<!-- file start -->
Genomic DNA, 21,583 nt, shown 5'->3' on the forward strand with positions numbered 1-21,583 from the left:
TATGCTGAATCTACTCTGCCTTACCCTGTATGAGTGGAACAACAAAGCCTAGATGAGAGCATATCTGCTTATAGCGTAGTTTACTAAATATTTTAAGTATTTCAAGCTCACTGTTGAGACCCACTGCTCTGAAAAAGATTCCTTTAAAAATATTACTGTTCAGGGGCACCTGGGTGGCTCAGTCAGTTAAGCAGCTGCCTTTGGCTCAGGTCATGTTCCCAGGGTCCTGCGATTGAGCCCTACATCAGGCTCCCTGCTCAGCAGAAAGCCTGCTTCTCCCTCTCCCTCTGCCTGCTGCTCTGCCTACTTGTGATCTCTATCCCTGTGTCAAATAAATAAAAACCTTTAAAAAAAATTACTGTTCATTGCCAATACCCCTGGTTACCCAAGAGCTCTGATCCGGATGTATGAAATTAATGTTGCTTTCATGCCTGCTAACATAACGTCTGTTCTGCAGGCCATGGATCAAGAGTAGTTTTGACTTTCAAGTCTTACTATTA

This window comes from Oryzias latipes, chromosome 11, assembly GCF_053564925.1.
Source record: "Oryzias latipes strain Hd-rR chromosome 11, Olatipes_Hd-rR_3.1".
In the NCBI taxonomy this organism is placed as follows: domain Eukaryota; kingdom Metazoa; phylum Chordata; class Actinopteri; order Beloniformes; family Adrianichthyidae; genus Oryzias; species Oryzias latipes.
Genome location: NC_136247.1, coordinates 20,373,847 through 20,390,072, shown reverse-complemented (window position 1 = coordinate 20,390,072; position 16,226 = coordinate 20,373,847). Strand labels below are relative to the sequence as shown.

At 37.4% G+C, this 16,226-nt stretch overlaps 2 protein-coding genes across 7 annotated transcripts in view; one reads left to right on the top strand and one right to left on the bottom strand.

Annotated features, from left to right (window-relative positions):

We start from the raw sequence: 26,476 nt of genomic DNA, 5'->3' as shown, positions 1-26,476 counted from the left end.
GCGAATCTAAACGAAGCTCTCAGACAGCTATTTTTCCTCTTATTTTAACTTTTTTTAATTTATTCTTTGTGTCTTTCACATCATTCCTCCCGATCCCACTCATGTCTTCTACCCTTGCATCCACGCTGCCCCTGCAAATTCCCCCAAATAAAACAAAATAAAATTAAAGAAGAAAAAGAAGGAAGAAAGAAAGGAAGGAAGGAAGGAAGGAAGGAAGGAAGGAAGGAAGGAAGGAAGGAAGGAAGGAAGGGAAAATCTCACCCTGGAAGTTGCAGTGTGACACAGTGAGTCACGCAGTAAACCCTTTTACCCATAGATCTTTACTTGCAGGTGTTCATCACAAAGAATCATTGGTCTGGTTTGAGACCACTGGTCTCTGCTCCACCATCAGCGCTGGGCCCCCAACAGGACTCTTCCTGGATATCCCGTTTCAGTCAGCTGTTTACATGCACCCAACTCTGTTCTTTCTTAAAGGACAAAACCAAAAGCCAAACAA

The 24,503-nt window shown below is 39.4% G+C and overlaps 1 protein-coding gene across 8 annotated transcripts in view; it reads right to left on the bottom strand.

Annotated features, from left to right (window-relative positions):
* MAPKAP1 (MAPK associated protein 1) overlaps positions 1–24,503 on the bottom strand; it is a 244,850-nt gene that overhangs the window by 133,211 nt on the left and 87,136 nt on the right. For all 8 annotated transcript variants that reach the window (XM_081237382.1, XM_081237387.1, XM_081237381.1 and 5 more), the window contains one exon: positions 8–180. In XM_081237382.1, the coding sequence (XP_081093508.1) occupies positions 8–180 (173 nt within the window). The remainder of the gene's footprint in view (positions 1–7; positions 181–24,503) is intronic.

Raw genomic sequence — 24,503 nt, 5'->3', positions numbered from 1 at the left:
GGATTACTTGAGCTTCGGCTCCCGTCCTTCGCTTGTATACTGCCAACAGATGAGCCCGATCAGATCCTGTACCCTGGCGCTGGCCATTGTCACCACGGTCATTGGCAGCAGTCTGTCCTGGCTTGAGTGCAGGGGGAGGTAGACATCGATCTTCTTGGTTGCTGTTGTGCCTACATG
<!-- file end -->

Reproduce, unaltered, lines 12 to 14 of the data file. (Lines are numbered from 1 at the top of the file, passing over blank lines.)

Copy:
Annotated features, from left to right (window-relative positions):
* MAPKAP1 (MAPK associated protein 1) overlaps positions 1–24,503 on the bottom strand; it is a 244,850-nt gene that overhangs the window by 133,211 nt on the left and 87,136 nt on the right. For all 8 annotated transcript variants that reach the window (XM_081237382.1, XM_081237387.1, XM_081237381.1 and 5 more), the window contains one exon: positions 8–180. In XM_081237382.1, the coding sequence (XP_081093508.1) occupies positions 8–180 (173 nt within the window). The remainder of the gene's footprint in view (positions 1–7; positions 181–24,503) is intronic.

Raw genomic sequence — 24,503 nt, 5'->3', positions numbered from 1 at the left: